Knowing I am a passionate advocate of credit unions, my girlfriend called to ask for advice. It seems her son, Tom, went shopping for his first car, determined to buy it on his own merit. On graduating from university, he’d secured a guaranteed job with a highly regarded CPA firm and required a car. With his straight-A accounting degree in hand and bright-eyed optimism, he proudly went shopping to local banks for his first car loan. After being soundly deflated by several rejections, he woefully revealed to his parents: “no bank would touch him”.
Of course, I referred them to a local credit union. I explained with Tom’s limited credit experience, it was possible the credit union would require parents to co-sign. A few days later, she called to share the happy news that all went smoothly. What impressed them the most was how the Membership Facilitator explained the credit union values and principles and his responsibilities as a member. (yes, they call their MSRs “facilitators”!)
When the MSR announced Tom had been granted the car loan, the loan facilitator explained to their son, “Now Tom, the money we’re lending you doesn’t come from the credit union (… insert dramatic pause…) it comes from your neighbors. You see it’s their deposits that allow us to give you a loan. (…insert grin here…) So if you don’t pay it back, we’ll send your neighbors out to collect their money!”
The rest of the story: Fast forward 3 years when her son went through a difficult financial period, the one obligation he never missed was his credit union car payment.
If we take member development seriously, it requires educating members about their role as a credit union member. Doesn’t membership imply a two-way obligation? While I can’t imagine American consumers would accept it, wouldn’t it be interesting if credit unions adopted one Korean model in which potential members were required to take a one-day course in how to be an effective cooperative member before being allowed to join. Another model in Africa, required potential members to demonstrate their capacity to save a minimal amount over 3-weeks prior to being offered membership.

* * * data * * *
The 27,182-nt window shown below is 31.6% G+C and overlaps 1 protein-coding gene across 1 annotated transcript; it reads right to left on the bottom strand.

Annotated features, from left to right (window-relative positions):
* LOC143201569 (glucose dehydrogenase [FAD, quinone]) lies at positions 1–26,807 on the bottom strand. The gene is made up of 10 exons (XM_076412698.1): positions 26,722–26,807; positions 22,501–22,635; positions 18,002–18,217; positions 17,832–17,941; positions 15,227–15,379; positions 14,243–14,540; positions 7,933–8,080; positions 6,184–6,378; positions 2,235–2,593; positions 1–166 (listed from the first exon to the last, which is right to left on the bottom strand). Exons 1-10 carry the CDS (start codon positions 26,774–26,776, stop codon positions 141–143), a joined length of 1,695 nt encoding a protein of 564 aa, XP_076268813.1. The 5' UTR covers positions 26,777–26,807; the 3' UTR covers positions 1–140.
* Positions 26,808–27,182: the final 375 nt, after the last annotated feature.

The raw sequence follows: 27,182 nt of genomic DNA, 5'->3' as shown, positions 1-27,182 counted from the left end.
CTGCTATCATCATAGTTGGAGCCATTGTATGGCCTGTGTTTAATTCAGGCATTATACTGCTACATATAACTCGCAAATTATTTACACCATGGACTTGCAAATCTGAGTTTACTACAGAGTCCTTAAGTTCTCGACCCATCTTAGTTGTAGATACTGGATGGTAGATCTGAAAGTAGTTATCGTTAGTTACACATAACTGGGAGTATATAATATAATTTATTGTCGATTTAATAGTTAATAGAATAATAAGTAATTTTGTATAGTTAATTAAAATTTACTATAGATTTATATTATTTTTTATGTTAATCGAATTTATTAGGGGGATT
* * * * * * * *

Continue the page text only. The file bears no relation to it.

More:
Educating consumers at the first point of contact builds strong member relationships. We know our consumer members don’t want a lengthy lecture about credit union philosophy. So how might we efficiently share credit union values while uncovering the broader picture of members’ life goals and financial habits? The challenge is recognizing the long-term cost/benefit compared with the time required to educate members effectively right from the start.
Have we lost member education opportunities in our urgency to achieve faster member service? How might employee incentive goals be inadvertently dismissing member financial education?
QUESTIONS TO CONSIDER
1. How does your new member information include a conversation about how credit unions are unique?
2. How might we use technology to include questions about member financial goals and spending habits in member on-line applications?
3. How might we use in-person waiting time to give members questionnaires to identify their spending habits and longer-term goals? (One credit union has members complete a simplified budget sheet and financial goals exercise while they wait in the lobby.)